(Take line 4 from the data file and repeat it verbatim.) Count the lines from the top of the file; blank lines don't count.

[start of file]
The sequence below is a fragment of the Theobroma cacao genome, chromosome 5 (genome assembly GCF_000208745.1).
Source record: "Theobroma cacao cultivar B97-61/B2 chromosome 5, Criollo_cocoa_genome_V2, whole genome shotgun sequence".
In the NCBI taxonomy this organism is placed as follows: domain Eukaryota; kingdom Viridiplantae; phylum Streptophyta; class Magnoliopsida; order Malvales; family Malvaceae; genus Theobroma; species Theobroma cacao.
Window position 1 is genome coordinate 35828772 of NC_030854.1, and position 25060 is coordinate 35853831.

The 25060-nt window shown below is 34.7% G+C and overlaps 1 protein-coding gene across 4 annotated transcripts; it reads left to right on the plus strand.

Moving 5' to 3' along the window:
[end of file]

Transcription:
Window position 1 is genome coordinate 35828772 of NC_030854.1, and position 25060 is coordinate 35853831.